Former Representative Chris Collins was sentenced to two years and two months in prison for charges related to insider trading and lying to cover it up.
The serial killer’s case was the first in which a criminal conviction was overturned due to pre-trial publicity.
If the internet can chant “Kamala is a cop” at now-withdrawn candidate Senator Kamala Harris, surely we can get a “Bloomberg is The Man” one going.
Over at Arc Digital, Derek Robertson takes a view on the “Epstein Didn’t Kill Himself” meme/trope/battlecry that is everywhere these days, both on the internet and spilling over to real life.
This week, Plata v. Brown case of the week highlighting the need for prison reforms, West Virginia charges prisoners to read, Adnan Sayed of Serial fame, litigating the happiness of cows, dumb crooks, and more.
This will, of course, have precisely zero effect in settling down those pesky “Epstein Didn’t Kill Himself!” feelings many folks have.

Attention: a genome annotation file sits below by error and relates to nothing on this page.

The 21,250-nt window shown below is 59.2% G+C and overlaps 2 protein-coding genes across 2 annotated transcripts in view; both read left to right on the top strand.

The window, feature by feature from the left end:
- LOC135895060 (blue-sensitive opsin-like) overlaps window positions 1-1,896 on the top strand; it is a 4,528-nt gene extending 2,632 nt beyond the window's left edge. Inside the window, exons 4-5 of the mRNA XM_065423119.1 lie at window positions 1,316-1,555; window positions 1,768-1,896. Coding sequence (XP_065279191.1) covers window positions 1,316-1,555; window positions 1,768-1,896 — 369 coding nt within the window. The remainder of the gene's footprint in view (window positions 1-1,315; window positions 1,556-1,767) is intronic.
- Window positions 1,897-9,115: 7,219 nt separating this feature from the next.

It’s Wednesday! Celebrate by reading this week’s Wednesday Writs, your round up of law and legal related stories from all over. This week: The controversial case of Leonard Peltier. Plus: SCOTUS takes up DACA but leaves Sandy Hook’s parents’ lawsuit against Remington alive; the Baby Trump Balloon slasher, justice for sale, and, for once, a SMART criminal of the week. Read, comment and share!
The former police officer involved in the killing of Atatiana Jefferson was arrested and charged with murder on the same day he resigned from the Fort Worth Police Department.
The defendants appealed their sentences for a logical reason: when weighing the LSD for sentencing purposes, the blotter paper was included in the weight.
To many, Baker v. Carr represented the real beginning of the politicization of the Supreme Court. And it is also the case that essentially did in two justices.